The Gastonia City Council unanimously approved the City’s FY 2022 total budget of $267,357,337 at its June 1 meeting. The City’s fiscal year begins July 1, 2021.
“We are very proud to continue providing a high level of essential services to our residents and to continue to invest in our city and our employees, especially coming out of a pandemic,” said Mayor Walker E. Reid. “We realize that there are many municipalities across our state and the country that have not fared as well, and I am proud that our City Council has made strategic investments in infrastructure while continuing to be great stewards of the public purse.”
Most notable this year is that there are no property tax changes or electric rate increases for Gastonia residents in the approved budget.
- No property tax changes.
- No increases in electric, solid waste, or stormwater rates.
- Modest increases in water and wastewater rates and updates to the city’s system development fee structure.
- Over $1.9 million for transportation projects and street improvements.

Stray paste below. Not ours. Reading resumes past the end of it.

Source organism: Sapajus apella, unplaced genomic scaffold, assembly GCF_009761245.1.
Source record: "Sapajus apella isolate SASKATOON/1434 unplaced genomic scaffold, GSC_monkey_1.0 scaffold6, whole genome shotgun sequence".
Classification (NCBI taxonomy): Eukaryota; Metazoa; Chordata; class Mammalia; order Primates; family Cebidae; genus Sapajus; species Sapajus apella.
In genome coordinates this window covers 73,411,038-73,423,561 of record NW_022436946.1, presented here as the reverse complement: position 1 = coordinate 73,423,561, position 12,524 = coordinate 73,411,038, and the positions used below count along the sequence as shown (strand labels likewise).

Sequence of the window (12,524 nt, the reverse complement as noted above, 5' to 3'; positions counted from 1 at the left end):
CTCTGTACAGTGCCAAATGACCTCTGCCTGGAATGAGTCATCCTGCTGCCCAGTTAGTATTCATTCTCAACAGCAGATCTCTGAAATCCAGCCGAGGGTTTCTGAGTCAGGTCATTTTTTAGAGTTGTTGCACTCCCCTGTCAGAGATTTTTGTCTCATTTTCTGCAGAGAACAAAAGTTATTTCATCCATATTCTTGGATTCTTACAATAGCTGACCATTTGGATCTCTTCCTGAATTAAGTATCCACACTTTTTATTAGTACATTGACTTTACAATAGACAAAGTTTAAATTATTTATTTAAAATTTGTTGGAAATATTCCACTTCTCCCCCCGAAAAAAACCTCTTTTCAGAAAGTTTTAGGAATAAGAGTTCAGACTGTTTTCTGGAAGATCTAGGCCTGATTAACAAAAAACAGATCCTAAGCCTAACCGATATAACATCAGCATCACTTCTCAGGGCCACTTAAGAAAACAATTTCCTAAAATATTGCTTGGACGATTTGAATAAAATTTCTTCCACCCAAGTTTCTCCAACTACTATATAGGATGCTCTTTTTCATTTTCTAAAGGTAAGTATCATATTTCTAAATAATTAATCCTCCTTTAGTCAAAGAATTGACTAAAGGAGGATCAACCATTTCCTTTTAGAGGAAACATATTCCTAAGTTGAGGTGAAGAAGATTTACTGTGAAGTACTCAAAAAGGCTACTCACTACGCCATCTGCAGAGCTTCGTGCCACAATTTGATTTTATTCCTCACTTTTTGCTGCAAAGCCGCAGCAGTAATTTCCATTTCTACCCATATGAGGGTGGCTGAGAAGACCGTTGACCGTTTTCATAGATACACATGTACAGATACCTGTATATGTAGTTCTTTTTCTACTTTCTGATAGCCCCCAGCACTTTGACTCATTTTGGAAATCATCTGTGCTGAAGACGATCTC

- Over $3.3 million for equipment replacement including a fire hazmat apparatus, over 15 police vehicles, an additional automated leaf vacuum truck, and necessary electric and utility vehicles.
The City Council also approved compensation adjustments based on a third-party compensation study. Other benefits will remain the same for full-time and part-time employees. Almost 73% of the General Fund are costs related to personnel expenses, such as salaries and benefits.
- Salary increases ranging from 2.5% to 4.0%, based on years of service and position.
- Implementation of a third-party salary survey that calls for market adjustments.
- A Christmas bonus of $350.
- A 5% contribution from the City for eligible employees enrolled in the 401(k) program.
- A $750 employer contribution to the Health Savings Accounts of eligible employees.
City officials will continue to follow three guiding principles for its budgetary guidelines: financial responsibility, customer service, and economic development. “As in the past, we will also continue to reduce operating expenses where feasible,” said City Manager Michael Peoples. “Our city is growing and we want to make sure we are able to provide long-term sustainability for years to come.”